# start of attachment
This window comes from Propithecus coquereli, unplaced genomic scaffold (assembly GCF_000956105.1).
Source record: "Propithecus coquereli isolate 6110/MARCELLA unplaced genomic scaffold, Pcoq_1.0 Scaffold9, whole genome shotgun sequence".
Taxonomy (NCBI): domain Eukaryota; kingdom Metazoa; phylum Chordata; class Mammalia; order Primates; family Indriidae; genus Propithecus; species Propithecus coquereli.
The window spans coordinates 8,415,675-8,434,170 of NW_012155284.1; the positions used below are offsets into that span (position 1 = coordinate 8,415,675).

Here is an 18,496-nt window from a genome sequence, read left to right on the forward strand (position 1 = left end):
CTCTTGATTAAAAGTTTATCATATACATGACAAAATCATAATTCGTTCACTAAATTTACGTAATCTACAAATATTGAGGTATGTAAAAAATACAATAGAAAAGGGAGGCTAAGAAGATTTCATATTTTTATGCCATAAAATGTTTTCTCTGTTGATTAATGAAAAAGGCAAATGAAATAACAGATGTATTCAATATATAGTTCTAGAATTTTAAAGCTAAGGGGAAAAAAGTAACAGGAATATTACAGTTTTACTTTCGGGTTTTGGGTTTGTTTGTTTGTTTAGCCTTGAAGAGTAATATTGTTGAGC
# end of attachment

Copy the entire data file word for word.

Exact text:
This window comes from Propithecus coquereli, unplaced genomic scaffold (assembly GCF_000956105.1).
Source record: "Propithecus coquereli isolate 6110/MARCELLA unplaced genomic scaffold, Pcoq_1.0 Scaffold9, whole genome shotgun sequence".
Taxonomy (NCBI): domain Eukaryota; kingdom Metazoa; phylum Chordata; class Mammalia; order Primates; family Indriidae; genus Propithecus; species Propithecus coquereli.
The window spans coordinates 8,415,675-8,434,170 of NW_012155284.1; the positions used below are offsets into that span (position 1 = coordinate 8,415,675).

Here is an 18,496-nt window from a genome sequence, read left to right on the forward strand (position 1 = left end):
CTCTTGATTAAAAGTTTATCATATACATGACAAAATCATAATTCGTTCACTAAATTTACGTAATCTACAAATATTGAGGTATGTAAAAAATACAATAGAAAAGGGAGGCTAAGAAGATTTCATATTTTTATGCCATAAAATGTTTTCTCTGTTGATTAATGAAAAAGGCAAATGAAATAACAGATGTATTCAATATATAGTTCTAGAATTTTAAAGCTAAGGGGAAAAAAGTAACAGGAATATTACAGTTTTACTTTCGGGTTTTGGGTTTGTTTGTTTGTTTAGCCTTGAAGAGTAATATTGTTGAGC